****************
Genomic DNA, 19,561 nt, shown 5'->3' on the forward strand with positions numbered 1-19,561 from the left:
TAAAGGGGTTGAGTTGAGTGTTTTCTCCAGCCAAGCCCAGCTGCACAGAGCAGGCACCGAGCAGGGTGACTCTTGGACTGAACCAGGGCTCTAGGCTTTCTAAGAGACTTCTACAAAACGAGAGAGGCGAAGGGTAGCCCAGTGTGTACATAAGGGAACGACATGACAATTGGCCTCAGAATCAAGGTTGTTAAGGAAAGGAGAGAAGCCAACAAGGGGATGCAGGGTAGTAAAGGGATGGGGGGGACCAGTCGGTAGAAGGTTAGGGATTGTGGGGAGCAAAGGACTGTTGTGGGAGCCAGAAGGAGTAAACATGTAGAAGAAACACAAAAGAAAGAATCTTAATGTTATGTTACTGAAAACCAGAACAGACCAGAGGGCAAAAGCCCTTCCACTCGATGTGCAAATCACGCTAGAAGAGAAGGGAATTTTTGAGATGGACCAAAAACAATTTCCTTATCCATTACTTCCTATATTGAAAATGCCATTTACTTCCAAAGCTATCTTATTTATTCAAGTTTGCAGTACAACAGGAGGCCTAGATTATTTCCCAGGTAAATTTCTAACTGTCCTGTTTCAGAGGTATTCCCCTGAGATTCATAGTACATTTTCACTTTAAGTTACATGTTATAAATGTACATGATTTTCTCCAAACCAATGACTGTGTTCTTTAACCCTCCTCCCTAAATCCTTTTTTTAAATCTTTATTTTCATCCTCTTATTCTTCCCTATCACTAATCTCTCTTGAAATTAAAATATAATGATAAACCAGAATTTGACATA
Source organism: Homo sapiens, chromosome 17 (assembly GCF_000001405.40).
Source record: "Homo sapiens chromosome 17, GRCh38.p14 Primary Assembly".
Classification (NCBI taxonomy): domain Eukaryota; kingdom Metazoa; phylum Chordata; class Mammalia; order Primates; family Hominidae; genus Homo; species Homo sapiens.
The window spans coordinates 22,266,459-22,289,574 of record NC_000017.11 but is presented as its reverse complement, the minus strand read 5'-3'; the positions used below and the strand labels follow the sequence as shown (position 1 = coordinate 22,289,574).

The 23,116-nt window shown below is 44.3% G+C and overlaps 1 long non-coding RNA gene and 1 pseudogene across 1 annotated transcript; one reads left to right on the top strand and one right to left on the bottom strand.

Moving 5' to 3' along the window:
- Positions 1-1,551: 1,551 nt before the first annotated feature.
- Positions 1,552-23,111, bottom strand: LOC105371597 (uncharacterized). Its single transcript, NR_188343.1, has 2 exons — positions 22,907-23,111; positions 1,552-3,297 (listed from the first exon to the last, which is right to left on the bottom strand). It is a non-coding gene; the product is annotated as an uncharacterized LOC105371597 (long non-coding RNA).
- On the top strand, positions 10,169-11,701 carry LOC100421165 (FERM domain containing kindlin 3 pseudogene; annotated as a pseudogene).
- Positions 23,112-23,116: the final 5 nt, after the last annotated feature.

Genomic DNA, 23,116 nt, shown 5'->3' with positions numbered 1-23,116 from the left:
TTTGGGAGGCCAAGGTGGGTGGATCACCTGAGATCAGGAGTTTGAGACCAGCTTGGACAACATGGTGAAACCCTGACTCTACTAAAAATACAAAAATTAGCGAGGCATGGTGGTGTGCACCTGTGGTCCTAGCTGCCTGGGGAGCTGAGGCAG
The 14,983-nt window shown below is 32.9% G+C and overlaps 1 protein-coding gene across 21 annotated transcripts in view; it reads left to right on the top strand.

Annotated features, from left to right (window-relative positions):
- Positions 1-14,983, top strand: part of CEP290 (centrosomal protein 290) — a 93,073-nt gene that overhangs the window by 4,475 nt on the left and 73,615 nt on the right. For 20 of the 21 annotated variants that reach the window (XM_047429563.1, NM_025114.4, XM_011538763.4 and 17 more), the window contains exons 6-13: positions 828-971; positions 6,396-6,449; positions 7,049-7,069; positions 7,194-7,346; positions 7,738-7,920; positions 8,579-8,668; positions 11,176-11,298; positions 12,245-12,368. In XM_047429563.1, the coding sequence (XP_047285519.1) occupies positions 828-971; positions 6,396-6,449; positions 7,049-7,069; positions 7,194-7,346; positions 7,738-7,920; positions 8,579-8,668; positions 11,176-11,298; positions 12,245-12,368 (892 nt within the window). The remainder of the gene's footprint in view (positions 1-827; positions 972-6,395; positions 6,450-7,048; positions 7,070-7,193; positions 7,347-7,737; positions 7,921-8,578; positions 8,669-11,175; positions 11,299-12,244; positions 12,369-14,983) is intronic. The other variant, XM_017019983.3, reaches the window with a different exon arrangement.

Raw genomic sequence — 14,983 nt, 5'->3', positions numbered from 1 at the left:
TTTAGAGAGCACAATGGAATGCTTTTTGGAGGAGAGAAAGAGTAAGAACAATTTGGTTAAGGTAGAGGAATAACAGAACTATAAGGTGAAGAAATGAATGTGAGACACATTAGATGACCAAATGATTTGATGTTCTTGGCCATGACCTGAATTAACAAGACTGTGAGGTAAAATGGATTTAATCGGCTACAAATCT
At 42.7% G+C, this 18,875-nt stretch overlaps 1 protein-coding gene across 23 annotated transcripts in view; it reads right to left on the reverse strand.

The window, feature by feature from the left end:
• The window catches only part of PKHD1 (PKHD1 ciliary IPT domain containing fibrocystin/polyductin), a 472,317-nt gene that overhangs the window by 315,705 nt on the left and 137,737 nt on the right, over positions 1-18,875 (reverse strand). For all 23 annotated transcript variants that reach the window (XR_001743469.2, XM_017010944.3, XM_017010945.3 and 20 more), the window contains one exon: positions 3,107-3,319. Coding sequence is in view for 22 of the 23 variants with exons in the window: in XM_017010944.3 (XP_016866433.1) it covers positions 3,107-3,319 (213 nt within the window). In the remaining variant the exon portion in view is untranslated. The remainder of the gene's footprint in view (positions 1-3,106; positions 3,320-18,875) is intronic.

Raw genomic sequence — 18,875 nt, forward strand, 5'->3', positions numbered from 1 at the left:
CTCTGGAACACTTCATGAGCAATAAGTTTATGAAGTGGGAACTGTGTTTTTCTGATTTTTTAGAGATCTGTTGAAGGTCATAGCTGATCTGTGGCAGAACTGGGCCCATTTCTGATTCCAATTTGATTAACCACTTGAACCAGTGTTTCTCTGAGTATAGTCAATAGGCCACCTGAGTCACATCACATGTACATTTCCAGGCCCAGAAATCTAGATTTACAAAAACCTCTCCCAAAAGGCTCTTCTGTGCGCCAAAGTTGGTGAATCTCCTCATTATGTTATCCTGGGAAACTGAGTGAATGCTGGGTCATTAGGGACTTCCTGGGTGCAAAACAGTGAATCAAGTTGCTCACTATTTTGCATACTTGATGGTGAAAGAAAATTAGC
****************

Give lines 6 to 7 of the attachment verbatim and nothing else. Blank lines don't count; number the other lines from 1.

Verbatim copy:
The window spans coordinates 22,266,459-22,289,574 of record NC_000017.11 but is presented as its reverse complement, the minus strand read 5'-3'; the positions used below and the strand labels follow the sequence as shown (position 1 = coordinate 22,289,574).

The 23,116-nt window shown below is 44.3% G+C and overlaps 1 long non-coding RNA gene and 1 pseudogene across 1 annotated transcript; one reads left to right on the top strand and one right to left on the bottom strand.